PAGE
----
Despite benefiting from the world-establishing goodwill generated by the Lord of the Rings movies, this film stands ably on its own, offering up generous piles of large scale fantasy underscored by genuine emotional heft and boundary-pushing visuals.
The structure heavily recalls Fellowship – opening history lesson; Hobbiton tranquility; a long walk; an Elven meeting and some fun inside a mountain. But the character dynamics and gargantuan set-pieces set it apart.
The theme of stepping outside one’s comfort zone to engage in the big, bad world is palpably evoked by Martin Freeman’s Bilbo. The hesitant, beleaguered Freeman is so perfectly cast, it’s easy to see why Peter Jackson shifted the shooting schedule to accommodate him.
Jackson does an admirable job of corralling the thirteen dwarves, who each somehow manage to display individual traits. As their leader Thorin Oakenshield, Richard Armitage grandly embodies the heroism of the story, and will surely be the recipient of a Viggo Mortensen-esque career bump.
The tone occasionally skews a little younger than LOTR, but the disparity isn’t huge. It does allow the low-brow humour of Jackson’s early work to shine through however, especially in the form of the grotesquely jowly, flatulent Goblin King, performed mo-cap style by Dame Edna herself, Barry Humphries.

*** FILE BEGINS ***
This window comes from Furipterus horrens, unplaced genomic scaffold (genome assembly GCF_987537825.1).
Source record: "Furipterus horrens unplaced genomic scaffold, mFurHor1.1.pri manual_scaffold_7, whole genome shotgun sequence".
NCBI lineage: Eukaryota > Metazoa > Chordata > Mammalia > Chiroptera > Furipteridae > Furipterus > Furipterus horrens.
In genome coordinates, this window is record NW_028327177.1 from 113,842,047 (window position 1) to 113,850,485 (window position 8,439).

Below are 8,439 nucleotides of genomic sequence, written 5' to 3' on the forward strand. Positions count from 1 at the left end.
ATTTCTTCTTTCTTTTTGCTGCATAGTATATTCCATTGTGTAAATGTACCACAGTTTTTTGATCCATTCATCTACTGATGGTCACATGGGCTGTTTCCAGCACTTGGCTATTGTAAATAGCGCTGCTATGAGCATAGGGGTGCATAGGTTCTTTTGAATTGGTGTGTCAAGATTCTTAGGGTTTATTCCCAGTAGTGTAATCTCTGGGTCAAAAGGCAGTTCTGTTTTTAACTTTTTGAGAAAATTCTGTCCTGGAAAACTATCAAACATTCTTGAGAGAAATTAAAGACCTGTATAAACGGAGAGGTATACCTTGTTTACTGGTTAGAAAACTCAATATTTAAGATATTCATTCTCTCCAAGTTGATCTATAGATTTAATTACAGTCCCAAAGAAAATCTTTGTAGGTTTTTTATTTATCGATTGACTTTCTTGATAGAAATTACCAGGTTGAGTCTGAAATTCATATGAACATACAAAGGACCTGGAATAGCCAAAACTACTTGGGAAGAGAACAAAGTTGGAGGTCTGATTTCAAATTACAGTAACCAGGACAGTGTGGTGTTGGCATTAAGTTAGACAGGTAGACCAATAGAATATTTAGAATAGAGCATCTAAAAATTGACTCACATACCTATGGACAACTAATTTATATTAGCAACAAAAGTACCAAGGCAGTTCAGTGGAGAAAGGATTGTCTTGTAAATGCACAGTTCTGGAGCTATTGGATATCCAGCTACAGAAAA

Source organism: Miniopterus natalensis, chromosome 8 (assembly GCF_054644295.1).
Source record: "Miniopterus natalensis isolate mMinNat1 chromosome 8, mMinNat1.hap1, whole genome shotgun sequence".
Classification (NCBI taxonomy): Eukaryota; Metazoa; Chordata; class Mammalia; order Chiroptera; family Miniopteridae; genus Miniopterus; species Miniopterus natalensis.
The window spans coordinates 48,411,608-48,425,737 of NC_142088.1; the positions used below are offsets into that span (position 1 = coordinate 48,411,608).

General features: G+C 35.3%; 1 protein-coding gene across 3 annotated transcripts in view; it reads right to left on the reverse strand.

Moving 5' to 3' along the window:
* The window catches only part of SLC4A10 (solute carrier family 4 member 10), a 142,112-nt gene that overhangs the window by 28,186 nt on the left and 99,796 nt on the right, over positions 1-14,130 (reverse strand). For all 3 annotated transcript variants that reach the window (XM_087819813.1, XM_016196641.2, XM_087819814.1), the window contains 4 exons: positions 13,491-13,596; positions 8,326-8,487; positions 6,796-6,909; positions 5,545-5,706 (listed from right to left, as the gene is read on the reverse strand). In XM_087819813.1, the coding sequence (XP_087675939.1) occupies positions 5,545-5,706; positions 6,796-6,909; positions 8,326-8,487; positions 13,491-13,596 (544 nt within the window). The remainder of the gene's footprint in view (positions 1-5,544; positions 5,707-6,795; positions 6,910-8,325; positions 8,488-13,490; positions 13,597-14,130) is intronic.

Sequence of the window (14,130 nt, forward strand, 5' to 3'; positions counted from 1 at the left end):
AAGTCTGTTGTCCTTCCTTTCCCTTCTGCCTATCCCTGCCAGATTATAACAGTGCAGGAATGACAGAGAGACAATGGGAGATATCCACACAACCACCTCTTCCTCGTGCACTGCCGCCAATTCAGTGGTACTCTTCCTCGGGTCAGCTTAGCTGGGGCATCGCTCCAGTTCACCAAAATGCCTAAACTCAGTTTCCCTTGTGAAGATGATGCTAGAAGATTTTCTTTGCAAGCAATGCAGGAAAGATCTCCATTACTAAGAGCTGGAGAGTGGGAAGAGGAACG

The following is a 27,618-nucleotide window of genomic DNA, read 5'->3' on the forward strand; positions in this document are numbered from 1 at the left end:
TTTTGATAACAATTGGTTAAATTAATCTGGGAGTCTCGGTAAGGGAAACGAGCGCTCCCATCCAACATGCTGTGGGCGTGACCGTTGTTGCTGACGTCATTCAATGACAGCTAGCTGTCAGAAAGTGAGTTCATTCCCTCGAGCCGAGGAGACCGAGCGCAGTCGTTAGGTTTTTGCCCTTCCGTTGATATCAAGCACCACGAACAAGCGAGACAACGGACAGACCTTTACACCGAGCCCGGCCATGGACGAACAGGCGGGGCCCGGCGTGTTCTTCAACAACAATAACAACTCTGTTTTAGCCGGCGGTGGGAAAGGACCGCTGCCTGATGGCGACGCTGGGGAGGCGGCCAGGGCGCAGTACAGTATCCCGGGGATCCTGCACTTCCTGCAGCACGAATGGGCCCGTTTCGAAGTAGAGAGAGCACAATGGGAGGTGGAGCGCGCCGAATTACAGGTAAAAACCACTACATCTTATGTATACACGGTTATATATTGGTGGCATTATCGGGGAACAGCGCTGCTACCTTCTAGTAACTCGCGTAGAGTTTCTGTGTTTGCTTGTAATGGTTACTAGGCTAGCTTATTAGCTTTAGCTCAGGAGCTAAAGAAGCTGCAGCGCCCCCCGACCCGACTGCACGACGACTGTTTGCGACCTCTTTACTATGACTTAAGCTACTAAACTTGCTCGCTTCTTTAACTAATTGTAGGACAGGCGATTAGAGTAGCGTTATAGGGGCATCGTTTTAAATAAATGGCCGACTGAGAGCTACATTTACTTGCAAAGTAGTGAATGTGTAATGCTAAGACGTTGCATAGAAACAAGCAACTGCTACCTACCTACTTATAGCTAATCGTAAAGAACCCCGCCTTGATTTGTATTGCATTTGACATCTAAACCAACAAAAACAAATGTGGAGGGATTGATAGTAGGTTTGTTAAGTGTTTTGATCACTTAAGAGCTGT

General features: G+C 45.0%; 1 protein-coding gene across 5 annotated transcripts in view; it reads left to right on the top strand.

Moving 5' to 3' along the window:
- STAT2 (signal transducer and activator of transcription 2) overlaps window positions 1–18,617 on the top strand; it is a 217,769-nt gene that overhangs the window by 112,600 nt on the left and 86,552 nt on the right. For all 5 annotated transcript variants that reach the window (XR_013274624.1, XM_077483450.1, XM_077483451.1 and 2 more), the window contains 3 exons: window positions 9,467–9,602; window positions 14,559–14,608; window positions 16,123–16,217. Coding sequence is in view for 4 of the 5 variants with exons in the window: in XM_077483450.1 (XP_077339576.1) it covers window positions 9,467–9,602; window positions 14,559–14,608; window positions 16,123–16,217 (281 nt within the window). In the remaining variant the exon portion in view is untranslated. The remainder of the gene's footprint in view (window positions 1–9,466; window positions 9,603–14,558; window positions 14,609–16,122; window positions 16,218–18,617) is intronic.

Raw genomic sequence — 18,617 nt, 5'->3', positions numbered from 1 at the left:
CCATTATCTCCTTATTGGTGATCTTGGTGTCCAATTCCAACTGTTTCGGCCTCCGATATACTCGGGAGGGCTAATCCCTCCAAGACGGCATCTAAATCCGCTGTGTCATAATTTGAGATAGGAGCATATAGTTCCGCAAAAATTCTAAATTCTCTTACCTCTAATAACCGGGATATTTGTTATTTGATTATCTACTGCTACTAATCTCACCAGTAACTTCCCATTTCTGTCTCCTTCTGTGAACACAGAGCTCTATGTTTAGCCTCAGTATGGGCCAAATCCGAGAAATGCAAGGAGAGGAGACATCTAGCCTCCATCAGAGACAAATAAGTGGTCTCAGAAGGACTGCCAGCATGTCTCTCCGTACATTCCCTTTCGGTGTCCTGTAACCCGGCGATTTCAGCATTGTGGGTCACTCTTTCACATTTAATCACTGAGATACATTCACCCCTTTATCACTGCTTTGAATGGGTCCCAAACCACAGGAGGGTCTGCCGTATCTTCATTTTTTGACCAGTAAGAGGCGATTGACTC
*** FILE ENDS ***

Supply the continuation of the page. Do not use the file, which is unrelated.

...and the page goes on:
Spartacus star Manu Bennett gives a fantastic mo-cap performance as pale orc Azog, once again displaying Jackson and company’s gift for creating iconic antagonists where Tolkien didn’t. Indeed, any concerns about this feeling too much like preamble had evaporated by the end of the film. There’s a natural arc here and it runs its course.
Enterprises of this scale are par for the course in Hollywood these days – but this film simply reinforces what Peter Jackson and his collaborators do better than anyone else: they take you on a real emotional journey, unexpected or otherwise.